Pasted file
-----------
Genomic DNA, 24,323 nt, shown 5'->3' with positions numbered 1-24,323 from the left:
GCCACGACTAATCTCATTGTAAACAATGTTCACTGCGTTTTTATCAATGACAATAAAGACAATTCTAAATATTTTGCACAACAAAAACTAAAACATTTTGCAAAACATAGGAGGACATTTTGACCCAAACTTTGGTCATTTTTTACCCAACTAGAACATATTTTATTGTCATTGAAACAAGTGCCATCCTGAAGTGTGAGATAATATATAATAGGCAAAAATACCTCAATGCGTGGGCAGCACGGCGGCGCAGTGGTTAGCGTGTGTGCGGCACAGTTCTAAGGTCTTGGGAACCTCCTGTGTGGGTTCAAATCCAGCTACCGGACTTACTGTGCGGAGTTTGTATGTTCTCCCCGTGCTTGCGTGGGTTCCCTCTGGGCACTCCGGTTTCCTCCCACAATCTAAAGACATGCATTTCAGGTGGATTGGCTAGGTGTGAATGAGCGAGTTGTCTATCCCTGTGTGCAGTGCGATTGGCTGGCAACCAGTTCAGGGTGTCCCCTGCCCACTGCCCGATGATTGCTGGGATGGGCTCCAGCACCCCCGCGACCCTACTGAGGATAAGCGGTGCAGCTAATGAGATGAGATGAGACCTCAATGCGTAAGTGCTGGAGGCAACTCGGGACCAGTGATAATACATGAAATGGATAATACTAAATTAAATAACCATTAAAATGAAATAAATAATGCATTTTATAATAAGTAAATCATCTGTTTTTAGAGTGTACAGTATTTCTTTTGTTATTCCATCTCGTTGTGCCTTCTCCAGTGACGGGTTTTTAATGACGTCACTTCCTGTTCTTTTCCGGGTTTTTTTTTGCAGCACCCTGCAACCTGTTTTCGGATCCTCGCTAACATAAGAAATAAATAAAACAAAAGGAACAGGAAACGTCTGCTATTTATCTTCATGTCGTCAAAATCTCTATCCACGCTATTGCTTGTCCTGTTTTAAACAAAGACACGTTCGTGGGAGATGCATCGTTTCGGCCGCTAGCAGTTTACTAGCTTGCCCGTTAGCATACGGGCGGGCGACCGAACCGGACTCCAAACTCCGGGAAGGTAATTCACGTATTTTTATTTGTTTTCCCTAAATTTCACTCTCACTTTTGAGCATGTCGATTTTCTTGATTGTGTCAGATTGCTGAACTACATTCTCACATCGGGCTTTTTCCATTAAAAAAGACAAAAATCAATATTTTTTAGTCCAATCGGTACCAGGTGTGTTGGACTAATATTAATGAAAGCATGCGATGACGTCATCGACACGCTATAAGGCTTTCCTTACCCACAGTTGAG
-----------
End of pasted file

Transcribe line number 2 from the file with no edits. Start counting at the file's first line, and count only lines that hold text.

GCCACGACTAATCTCATTGTAAACAATGTTCACTGCGTTTTTATCAATGACAATAAAGACAATTCTAAATATTTTGCACAACAAAAACTAAAACATTTTGCAAAACATAGGAGGACATTTTGACCCAAACTTTGGTCATTTTTTACCCAACTAGAACATATTTTATTGTCATTGAAACAAGTGCCATCCTGAAGTGTGAGATAATATATAATAGGCAAAAATACCTCAATGCGTGGGCAGCACGGCGGCGCAGTGGTTAGCGTGTGTGCGGCACAGTTCTAAGGTCTTGGGAACCTCCTGTGTGGGTTCAAATCCAGCTACCGGACTTACTGTGCGGAGTTTGTATGTTCTCCCCGTGCTTGCGTGGGTTCCCTCTGGGCACTCCGGTTTCCTCCCACAATCTAAAGACATGCATTTCAGGTGGATTGGCTAGGTGTGAATGAGCGAGTTGTCTATCCCTGTGTGCAGTGCGATTGGCTGGCAACCAGTTCAGGGTGTCCCCTGCCCACTGCCCGATGATTGCTGGGATGGGCTCCAGCACCCCCGCGACCCTACTGAGGATAAGCGGTGCAGCTAATGAGATGAGATGAGACCTCAATGCGTAAGTGCTGGAGGCAACTCGGGACCAGTGATAATACATGAAATGGATAATACTAAATTAAATAACCATTAAAATGAAATAAATAATGCATTTTATAATAAGTAAATCATCTGTTTTTAGAGTGTACAGTATTTCTTTTGTTATTCCATCTCGTTGTGCCTTCTCCAGTGACGGGTTTTTAATGACGTCACTTCCTGTTCTTTTCCGGGTTTTTTTTTGCAGCACCCTGCAACCTGTTTTCGGATCCTCGCTAACATAAGAAATAAATAAAACAAAAGGAACAGGAAACGTCTGCTATTTATCTTCATGTCGTCAAAATCTCTATCCACGCTATTGCTTGTCCTGTTTTAAACAAAGACACGTTCGTGGGAGATGCATCGTTTCGGCCGCTAGCAGTTTACTAGCTTGCCCGTTAGCATACGGGCGGGCGACCGAACCGGACTCCAAACTCCGGGAAGGTAATTCACGTATTTTTATTTGTTTTCCCTAAATTTCACTCTCACTTTTGAGCATGTCGATTTTCTTGATTGTGTCAGATTGCTGAACTACATTCTCACATCGGGCTTTTTCCATTAAAAAAGACAAAAATCAATATTTTTTAGTCCAATCGGTACCAGGTGTGTTGGACTAATATTAATGAAAGCATGCGATGACGTCATCGACACGCTATAAGGCTTTCCTTACCCACAGTTGAG